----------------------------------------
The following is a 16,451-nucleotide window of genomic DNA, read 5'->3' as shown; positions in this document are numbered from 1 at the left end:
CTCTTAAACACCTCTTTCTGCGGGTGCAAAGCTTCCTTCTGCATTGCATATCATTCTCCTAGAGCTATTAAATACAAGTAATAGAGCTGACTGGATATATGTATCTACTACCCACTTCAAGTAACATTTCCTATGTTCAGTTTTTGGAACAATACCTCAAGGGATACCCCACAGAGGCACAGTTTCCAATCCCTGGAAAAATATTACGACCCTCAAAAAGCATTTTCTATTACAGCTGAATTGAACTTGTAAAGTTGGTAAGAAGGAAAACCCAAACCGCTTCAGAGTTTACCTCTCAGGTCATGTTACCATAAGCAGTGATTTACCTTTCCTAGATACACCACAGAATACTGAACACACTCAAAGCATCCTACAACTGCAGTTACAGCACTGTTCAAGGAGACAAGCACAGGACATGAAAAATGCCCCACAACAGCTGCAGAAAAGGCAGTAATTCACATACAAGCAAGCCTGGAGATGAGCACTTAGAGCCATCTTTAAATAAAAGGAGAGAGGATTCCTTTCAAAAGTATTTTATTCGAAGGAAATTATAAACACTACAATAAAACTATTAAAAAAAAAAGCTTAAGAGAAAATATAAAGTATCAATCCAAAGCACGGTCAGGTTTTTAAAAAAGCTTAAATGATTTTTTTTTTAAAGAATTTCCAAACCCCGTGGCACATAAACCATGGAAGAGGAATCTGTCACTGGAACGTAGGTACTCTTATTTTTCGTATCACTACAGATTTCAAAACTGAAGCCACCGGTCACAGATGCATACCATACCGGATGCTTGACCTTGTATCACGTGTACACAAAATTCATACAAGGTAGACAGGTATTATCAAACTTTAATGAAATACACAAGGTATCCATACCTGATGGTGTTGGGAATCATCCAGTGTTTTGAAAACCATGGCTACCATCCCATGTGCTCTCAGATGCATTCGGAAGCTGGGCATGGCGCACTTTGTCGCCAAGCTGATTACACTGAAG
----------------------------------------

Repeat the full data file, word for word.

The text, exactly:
The following is a 16,451-nucleotide window of genomic DNA, read 5'->3' as shown; positions in this document are numbered from 1 at the left end:
CTCTTAAACACCTCTTTCTGCGGGTGCAAAGCTTCCTTCTGCATTGCATATCATTCTCCTAGAGCTATTAAATACAAGTAATAGAGCTGACTGGATATATGTATCTACTACCCACTTCAAGTAACATTTCCTATGTTCAGTTTTTGGAACAATACCTCAAGGGATACCCCACAGAGGCACAGTTTCCAATCCCTGGAAAAATATTACGACCCTCAAAAAGCATTTTCTATTACAGCTGAATTGAACTTGTAAAGTTGGTAAGAAGGAAAACCCAAACCGCTTCAGAGTTTACCTCTCAGGTCATGTTACCATAAGCAGTGATTTACCTTTCCTAGATACACCACAGAATACTGAACACACTCAAAGCATCCTACAACTGCAGTTACAGCACTGTTCAAGGAGACAAGCACAGGACATGAAAAATGCCCCACAACAGCTGCAGAAAAGGCAGTAATTCACATACAAGCAAGCCTGGAGATGAGCACTTAGAGCCATCTTTAAATAAAAGGAGAGAGGATTCCTTTCAAAAGTATTTTATTCGAAGGAAATTATAAACACTACAATAAAACTATTAAAAAAAAAAGCTTAAGAGAAAATATAAAGTATCAATCCAAAGCACGGTCAGGTTTTTAAAAAAGCTTAAATGATTTTTTTTTTAAAGAATTTCCAAACCCCGTGGCACATAAACCATGGAAGAGGAATCTGTCACTGGAACGTAGGTACTCTTATTTTTCGTATCACTACAGATTTCAAAACTGAAGCCACCGGTCACAGATGCATACCATACCGGATGCTTGACCTTGTATCACGTGTACACAAAATTCATACAAGGTAGACAGGTATTATCAAACTTTAATGAAATACACAAGGTATCCATACCTGATGGTGTTGGGAATCATCCAGTGTTTTGAAAACCATGGCTACCATCCCATGTGCTCTCAGATGCATTCGGAAGCTGGGCATGGCGCACTTTGTCGCCAAGCTGATTACACTGAAG